When you see the green “Wine Club Value” banner next to a wine club, you know we’ve rated the value the wine club delivers, or doesn’t. If we haven’t rated a wine club at least 4 stars, we don’t believe they’re providing consumers with a good deal.

Why Wine Clubs are Worth It

But now, the good news! Among wine club providers, a handful are smaller mom-and-pop businesses run by people who love wine and want to share their love of wine with as many people as possible. As a general rule, any wine of the month club you find on our site with a rating of 4 stars or higher is providing good value and is worth taking a look at.

But what about in general? Are wine clubs a good value? Here are the biggest reasons we think wine clubs are indeed a good deal, usually a great one.

  1. Most local wine stores charge consumers full retail. That’s never a deal. Some higher-end wine stores charge a mark-up above suggested retail price. They’re just taking advantage. Before you buy wine from your local wine store, do a quick internet check with your mobile phone and see what other local stores are charging.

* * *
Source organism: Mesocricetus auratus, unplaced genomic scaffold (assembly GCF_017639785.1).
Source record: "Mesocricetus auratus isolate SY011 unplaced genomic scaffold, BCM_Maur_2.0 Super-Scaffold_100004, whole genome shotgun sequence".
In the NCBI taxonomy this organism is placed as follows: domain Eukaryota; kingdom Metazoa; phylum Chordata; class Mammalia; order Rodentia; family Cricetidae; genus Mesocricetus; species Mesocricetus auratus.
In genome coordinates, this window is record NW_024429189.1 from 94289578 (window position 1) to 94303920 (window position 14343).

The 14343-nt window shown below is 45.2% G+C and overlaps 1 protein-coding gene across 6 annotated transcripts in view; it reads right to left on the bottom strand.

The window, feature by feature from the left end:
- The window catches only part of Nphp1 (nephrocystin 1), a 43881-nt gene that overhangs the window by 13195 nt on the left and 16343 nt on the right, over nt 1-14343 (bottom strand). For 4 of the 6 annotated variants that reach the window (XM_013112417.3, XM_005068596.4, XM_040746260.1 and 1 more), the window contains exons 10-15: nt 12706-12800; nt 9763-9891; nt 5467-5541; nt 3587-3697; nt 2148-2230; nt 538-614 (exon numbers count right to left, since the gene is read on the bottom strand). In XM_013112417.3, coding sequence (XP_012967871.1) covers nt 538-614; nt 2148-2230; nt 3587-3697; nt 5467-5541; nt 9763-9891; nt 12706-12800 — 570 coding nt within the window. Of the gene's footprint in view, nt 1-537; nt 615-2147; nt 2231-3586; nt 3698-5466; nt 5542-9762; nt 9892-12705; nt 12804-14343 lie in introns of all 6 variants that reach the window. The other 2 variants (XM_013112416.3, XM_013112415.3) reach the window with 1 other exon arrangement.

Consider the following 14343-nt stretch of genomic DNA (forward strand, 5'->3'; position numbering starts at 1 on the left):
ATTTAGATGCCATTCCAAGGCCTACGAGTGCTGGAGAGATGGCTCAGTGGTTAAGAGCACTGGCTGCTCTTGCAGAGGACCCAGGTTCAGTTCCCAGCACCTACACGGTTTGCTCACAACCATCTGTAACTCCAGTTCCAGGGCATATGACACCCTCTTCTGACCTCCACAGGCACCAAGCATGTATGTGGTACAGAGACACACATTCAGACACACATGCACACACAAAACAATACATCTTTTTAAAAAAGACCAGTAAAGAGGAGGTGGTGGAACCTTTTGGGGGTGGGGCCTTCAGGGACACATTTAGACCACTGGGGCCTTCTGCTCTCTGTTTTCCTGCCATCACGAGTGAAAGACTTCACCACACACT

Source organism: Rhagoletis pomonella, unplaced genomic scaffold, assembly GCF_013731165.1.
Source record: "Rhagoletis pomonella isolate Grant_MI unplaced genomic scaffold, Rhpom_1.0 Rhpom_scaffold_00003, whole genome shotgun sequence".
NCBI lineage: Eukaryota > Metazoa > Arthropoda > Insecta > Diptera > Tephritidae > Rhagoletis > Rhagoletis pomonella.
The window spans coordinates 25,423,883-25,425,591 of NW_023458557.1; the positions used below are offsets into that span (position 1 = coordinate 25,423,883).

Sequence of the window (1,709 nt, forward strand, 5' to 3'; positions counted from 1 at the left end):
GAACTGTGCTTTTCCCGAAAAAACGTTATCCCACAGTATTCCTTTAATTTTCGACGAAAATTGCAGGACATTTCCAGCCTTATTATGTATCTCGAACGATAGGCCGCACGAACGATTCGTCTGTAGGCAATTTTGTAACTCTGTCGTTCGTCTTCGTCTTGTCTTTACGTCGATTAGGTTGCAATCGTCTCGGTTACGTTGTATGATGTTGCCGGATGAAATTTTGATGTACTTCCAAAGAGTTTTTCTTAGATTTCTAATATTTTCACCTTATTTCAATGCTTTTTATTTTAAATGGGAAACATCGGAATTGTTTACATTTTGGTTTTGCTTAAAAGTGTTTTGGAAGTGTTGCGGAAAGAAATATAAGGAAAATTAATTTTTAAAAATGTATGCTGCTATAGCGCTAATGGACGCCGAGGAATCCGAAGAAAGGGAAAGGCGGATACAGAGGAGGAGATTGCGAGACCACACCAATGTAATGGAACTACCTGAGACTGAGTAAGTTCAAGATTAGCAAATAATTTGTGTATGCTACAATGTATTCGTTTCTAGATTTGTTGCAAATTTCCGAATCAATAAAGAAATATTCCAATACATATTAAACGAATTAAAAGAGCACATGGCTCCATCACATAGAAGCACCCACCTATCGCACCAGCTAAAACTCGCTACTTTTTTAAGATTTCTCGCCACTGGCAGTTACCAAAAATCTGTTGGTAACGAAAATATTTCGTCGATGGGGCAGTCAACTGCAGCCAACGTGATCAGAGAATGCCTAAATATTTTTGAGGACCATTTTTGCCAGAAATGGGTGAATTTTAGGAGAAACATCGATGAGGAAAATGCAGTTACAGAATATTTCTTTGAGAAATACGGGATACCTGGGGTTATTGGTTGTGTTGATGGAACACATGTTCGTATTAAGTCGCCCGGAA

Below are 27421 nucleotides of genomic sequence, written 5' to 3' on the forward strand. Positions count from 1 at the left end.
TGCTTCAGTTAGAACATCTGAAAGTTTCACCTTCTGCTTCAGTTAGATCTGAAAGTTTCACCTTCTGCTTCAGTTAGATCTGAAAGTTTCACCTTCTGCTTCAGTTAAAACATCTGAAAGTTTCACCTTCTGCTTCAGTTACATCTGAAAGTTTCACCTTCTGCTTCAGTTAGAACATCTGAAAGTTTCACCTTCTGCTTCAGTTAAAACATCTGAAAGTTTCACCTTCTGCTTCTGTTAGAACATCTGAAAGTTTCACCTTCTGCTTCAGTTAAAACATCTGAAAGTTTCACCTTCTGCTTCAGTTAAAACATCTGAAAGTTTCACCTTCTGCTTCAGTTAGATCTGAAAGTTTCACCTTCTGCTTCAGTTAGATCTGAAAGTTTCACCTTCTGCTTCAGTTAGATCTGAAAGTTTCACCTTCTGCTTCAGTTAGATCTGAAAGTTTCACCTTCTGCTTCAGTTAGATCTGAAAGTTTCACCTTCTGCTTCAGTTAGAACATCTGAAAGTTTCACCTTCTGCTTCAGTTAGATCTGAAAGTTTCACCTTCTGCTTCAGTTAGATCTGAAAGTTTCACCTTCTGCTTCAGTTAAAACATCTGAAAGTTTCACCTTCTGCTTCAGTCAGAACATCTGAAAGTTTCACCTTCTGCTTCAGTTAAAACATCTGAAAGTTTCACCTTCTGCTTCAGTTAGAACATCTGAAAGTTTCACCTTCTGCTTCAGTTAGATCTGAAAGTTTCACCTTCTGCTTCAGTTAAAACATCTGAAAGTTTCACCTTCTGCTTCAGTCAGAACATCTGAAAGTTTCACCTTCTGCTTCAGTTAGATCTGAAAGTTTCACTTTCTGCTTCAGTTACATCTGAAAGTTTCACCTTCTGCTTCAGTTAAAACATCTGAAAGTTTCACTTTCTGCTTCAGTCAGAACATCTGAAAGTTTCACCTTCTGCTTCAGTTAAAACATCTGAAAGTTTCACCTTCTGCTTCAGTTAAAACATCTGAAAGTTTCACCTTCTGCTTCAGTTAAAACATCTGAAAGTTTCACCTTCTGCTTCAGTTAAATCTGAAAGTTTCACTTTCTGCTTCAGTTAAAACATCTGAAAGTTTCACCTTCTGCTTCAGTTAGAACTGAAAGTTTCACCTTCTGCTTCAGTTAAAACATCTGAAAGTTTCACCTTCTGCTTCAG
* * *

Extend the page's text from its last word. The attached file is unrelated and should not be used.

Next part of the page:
2. Very few local wine stores offer a money back guarantee for wines you didn’t like. This is something we love about some wine clubs, they offer a 100% Satisfaction Guarantee. Didn’t like a wine they sent? No problem, call them up, let them know, and they’ll promptly send you something you’ll hopefully like more. This reduces your risk to almost zero and increases the value of any wine club subscription with this kind of service. Want a 100% guarantee? Try the original Wine of the Month Club, or The California Wine Club.

  3. Most local wine stores don’t have a beefy selection from around the world to help you discover new wines and expand your palate. Most local wine store clerks haven’t tried every wine the store carries to help you pick the right wines for you. As a general rule wine clubs taste hundreds of wines each month and select the best of the best to send out in shipments. 

  4. Most wine clubs buy selections in much higher quantities than local wine stores. A local wine store might order a case or two, but most wine clubs order dozens of cases. This enables the clubs to negotiate the price of the wine down, and then usually pass that savings along to members either in straight discounts or as free shipping. Here are wine clubs with free shipping.